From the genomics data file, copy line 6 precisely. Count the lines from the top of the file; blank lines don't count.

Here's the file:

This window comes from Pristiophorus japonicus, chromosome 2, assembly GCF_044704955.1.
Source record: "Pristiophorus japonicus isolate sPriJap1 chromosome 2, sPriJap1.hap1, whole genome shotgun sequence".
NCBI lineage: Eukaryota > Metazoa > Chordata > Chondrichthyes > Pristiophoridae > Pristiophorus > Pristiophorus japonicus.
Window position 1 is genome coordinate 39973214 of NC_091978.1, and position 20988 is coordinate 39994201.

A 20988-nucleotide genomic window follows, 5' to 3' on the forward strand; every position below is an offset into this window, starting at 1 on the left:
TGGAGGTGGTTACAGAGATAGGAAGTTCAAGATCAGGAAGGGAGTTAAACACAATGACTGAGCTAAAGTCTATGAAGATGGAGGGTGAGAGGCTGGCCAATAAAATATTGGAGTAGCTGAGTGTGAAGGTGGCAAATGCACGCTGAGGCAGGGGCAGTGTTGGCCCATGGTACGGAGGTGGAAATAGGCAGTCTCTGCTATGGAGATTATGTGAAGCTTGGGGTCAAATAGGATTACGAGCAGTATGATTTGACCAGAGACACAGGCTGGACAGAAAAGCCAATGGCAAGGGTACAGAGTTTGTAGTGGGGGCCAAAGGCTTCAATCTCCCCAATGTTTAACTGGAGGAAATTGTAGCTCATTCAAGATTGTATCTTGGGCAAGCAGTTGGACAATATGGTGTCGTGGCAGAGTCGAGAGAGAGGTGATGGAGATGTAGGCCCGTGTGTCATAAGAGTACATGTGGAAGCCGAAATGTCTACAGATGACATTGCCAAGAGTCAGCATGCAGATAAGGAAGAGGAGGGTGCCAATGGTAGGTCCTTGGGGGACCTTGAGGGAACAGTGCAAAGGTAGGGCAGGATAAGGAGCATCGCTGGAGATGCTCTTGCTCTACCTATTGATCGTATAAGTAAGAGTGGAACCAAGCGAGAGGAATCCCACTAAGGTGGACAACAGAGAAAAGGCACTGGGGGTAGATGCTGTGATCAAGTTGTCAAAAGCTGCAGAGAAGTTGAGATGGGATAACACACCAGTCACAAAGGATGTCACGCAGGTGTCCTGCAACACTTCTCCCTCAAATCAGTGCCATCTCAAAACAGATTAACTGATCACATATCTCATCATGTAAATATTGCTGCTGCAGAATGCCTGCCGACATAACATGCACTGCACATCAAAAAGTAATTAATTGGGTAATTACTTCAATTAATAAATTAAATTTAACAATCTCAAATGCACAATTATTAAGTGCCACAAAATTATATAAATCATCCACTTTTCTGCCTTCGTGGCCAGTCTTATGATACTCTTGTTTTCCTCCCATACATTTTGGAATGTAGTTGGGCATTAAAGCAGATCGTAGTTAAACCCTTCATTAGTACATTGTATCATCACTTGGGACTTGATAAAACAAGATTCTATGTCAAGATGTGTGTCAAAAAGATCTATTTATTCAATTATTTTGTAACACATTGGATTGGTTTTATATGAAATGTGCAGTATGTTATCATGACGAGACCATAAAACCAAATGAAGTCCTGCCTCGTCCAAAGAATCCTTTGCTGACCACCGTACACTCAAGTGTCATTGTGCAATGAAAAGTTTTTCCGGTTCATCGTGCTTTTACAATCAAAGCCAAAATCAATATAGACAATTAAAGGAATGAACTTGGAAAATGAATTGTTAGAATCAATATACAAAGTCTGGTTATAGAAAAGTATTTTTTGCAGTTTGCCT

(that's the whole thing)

TGGAGGTGGTTACAGAGATAGGAAGTTCAAGATCAGGAAGGGAGTTAAACACAATGACTGAGCTAAAGTCTATGAAGATGGAGGGTGAGAGGCTGGCCAATAAAATATTGGAGTAGCTGAGTGTGAAGGTGGCAAATGCACGCTGAGGCAGGGGCAGTGTTGGCCCATGGTACGGAGGTGGAAATAGGCAGTCTCTGCTATGGAGATTATGTGAAGCTTGGGGTCAAATAGGATTACGAGCAGTATGATTTGACCAGAGACACAGGCTGGACAGAAAAGCCAATGGCAAGGGTACAGAGTTTGTAGTGGGGGCCAAAGGCTTCAATCTCCCCAATGTTTAACTGGAGGAAATTGTAGCTCATTCAAGATTGTATCTTGGGCAAGCAGTTGGACAATATGGTGTCGTGGCAGAGTCGAGAGAGAGGTGATGGAGATGTAGGCCCGTGTGTCATAAGAGTACATGTGGAAGCCGAAATGTCTACAGATGACATTGCCAAGAGTCAGCATGCAGATAAGGAAGAGGAGGGTGCCAATGGTAGGTCCTTGGGGGACCTTGAGGGAACAGTGCAAAGGTAGGGCAGGATAAGGAGCATCGCTGGAGATGCTCTTGCTCTACCTATTGATCGTATAAGTAAGAGTGGAACCAAGCGAGAGGAATCCCACTAAGGTGGACAACAGAGAAAAGGCACTGGGGGTAGATGCTGTGATCAAGTTGTCAAAAGCTGCAGAGAAGTTGAGATGGGATAACACACCAGTCACAAAGGATGTCACGCAGGTGTCCTGCAACACTTCTCCCTCAAATCAGTGCCATCTCAAAACAGATTAACTGATCACATATCTCATCATGTAAATATTGCTGCTGCAGAATGCCTGCCGACATAACATGCACTGCACATCAAAAAGTAATTAATTGGGTAATTACTTCAATTAATAAATTAAATTTAACAATCTCAAATGCACAATTATTAAGTGCCACAAAATTATATAAATCATCCACTTTTCTGCCTTCGTGGCCAGTCTTATGATACTCTTGTTTTCCTCCCATACATTTTGGAATGTAGTTGGGCATTAAAGCAGATCGTAGTTAAACCCTTCATTAGTACATTGTATCATCACTTGGGACTTGATAAAACAAGATTCTATGTCAAGATGTGTGTCAAAAAGATCTATTTATTCAATTATTTTGTAACACATTGGATTGGTTTTATATGAAATGTGCAGTATGTTATCATGACGAGACCATAAAACCAAATGAAGTCCTGCCTCGTCCAAAGAATCCTTTGCTGACCACCGTACACTCAAGTGTCATTGTGCAATGAAAAGTTTTTCCGGTTCATCGTGCTTTTACAATCAAAGCCAAAATCAATATAGACAATTAAAGGAATGAACTTGGAAAATGAATTGTTAGAATCAATATACAAAGTCTGGTTATAGAAAAGTATTTTTTGCAGTTTGCCT